@ HISTORY, TORONTO
DECEMBER 11, 2021
Rescheduled from November, jazz, R&B, pop, and hip-hop bass extraordinaire Thundercat took the stage for the final date of his It Is What It Is Tour at Toronto’s newest venue, History – Live nation. Drake’s swanky new venue with a club aesthetic in an open concert venue space can be found over in the city’s east end. The tour celebrated the release of his acclaimed 2020 record, It Is What It Is, while also marking the 10th anniversary of his debut album, The Golden Age Of Apocalypse and marked a standout and sold-out conclusion to his tour.
Wearing a Bruce Lee-inspired track suit, armed with his signature six-string Ibanez bass, and backed by drummer Justin Brown who is a groove and technique monster, and pianist Dennis Hamm who is an absolute wizard, Thundercat took the stage to raucous applause. Opening his set with “Great Scott” and “Interstellar Love” the band sounded fantastic and were in remarkable form as they head straight into the breakneck pace of “I Love Louis Cole”. The two-and-a-half-hour set featured over 25 songs and was a career spanning walk through his discography. With songs bleeding into one another seamlessly and others featuring extended solos and jam sections, the trio’s performance exemplified raw power and masterful musicianship as they held nothing back at any given moment.
Without a doubt, Thundercat is one of the greatest bassists, ever. With such a reputation, the bar was set high for his performance and within the first song alone, he surpassed all expectations almost instantly. Nobody plays the bass like Thundercat as he takes on funky, hip-hop-inspired rhythms, smooth jazz-inspired lines, and solos that absolutely shred. Each and every solo, jam, and riff was performed immaculately. Thundercat performing a bass solo should be revered the way Eddie Van Halen’s guitar solos are; they’re unlike anything else – they simply defy words. As a unit, the trio was completely in the pocket, grooving hard even when balancing complex poly-rhythms, impressive changes, and advanced harmonic structures. No matter how intense or intricate the music was on stage, all three members knew exactly where they were in relation to one another and built off of each other’s work. This was a masterclass in absolute musicianship as the band broke down the walls separating jazz, pop, funk, hip-hop, and progressive rock in a way that only Thundercat could do. Throughout their massive set, highlights included “Friendzone”, “Lotus & The Jondy”, “Captain Stupido”, “Show You The Way”, and the knockout closing trio of “Dragonball Durag”, “Them Changes” – the band could have vibed on just song for two hours and the audience still would have been feeling it – and “Funny Thing”.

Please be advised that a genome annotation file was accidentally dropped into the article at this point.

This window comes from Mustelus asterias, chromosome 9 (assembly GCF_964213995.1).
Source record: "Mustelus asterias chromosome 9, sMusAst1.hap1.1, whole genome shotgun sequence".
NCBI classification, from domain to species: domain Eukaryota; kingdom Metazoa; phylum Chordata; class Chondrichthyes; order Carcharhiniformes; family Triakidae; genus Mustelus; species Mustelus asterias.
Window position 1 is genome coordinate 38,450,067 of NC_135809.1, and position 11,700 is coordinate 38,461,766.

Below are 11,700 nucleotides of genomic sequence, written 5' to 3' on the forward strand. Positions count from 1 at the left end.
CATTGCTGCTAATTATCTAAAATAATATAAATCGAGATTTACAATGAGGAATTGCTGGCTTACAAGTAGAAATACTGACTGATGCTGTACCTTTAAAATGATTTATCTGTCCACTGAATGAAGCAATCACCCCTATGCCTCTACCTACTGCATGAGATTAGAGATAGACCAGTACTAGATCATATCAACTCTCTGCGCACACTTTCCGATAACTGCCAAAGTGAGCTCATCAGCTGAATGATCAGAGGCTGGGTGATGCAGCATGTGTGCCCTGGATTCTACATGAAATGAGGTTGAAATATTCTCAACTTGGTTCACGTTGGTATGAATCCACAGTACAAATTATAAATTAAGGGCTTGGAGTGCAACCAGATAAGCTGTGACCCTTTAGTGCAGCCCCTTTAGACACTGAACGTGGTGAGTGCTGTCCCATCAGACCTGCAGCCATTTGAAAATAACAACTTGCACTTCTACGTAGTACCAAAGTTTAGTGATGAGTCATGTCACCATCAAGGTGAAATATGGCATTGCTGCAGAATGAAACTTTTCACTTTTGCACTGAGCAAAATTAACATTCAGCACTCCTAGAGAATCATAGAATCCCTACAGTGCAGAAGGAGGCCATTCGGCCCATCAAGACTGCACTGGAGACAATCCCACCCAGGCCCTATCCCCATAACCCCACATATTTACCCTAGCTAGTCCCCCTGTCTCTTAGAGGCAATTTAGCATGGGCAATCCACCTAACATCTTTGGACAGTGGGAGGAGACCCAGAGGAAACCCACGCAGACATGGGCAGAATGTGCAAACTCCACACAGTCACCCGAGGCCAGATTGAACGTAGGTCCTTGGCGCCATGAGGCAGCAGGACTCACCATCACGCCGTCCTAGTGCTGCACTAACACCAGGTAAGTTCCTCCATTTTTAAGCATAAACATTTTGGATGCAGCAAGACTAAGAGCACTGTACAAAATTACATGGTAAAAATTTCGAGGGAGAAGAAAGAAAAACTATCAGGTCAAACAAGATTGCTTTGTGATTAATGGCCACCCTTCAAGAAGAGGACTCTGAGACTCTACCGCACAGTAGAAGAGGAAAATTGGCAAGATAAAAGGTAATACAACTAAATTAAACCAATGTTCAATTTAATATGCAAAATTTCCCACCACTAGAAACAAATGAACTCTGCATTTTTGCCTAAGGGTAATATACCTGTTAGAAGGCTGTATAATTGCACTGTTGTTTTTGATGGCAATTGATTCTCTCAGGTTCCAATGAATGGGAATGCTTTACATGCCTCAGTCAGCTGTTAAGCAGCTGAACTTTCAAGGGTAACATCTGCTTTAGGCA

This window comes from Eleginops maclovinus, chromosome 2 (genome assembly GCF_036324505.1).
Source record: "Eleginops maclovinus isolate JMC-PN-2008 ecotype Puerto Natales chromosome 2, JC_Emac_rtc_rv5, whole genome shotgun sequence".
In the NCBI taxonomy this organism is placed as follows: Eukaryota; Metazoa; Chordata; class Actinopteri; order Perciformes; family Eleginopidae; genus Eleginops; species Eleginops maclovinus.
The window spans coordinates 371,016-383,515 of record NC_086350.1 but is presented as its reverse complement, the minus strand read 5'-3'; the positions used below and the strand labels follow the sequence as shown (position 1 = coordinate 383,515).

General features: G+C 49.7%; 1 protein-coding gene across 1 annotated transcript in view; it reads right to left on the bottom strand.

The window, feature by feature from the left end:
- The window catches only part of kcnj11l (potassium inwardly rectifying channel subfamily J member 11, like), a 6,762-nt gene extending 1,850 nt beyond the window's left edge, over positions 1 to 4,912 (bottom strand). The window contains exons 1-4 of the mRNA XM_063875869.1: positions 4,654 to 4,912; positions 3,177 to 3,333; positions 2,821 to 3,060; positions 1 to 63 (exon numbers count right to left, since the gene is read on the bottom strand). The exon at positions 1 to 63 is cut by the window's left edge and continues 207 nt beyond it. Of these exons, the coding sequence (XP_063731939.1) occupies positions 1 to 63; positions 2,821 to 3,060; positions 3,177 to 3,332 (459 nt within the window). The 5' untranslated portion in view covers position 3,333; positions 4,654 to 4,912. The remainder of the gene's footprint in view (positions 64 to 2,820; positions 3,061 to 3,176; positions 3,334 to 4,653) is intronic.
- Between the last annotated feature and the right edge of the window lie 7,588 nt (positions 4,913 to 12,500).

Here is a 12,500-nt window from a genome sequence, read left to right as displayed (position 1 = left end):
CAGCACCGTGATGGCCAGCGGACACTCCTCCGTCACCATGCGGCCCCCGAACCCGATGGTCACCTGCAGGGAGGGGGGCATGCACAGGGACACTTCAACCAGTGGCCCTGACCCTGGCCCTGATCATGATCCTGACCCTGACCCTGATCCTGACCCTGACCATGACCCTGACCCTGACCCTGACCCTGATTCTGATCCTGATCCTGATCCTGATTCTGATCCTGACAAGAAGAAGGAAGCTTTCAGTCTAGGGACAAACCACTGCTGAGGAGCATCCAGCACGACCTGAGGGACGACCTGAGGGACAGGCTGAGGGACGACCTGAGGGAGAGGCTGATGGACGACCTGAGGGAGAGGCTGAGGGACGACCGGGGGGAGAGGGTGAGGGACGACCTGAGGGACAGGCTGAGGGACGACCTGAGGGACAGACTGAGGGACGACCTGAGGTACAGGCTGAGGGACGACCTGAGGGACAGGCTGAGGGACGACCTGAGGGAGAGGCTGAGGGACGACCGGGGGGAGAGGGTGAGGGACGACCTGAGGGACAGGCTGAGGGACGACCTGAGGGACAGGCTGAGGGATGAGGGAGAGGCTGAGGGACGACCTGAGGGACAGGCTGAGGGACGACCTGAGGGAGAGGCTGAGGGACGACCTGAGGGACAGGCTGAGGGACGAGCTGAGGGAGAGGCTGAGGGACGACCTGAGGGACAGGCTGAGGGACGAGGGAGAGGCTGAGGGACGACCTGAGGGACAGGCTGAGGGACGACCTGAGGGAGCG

Thundercat is the bridge between jazz and hip hop and rave culture. Tonight’s show was an embodiment of these things coming together organically, as counterintuitive as that sounds on paper. This was an unparalleled concert experience in all regards. Thundercat remains a truly unique artist in the studio and his live shows exceed his recordings by infusing a sense of improvisation through jams and lengthy solo sections; ultimately, embracing a jazz tradition which he is quick to pay homage to. If this concert is any indication, Thundercat very well may be among the most important artists of the last and the coming decade.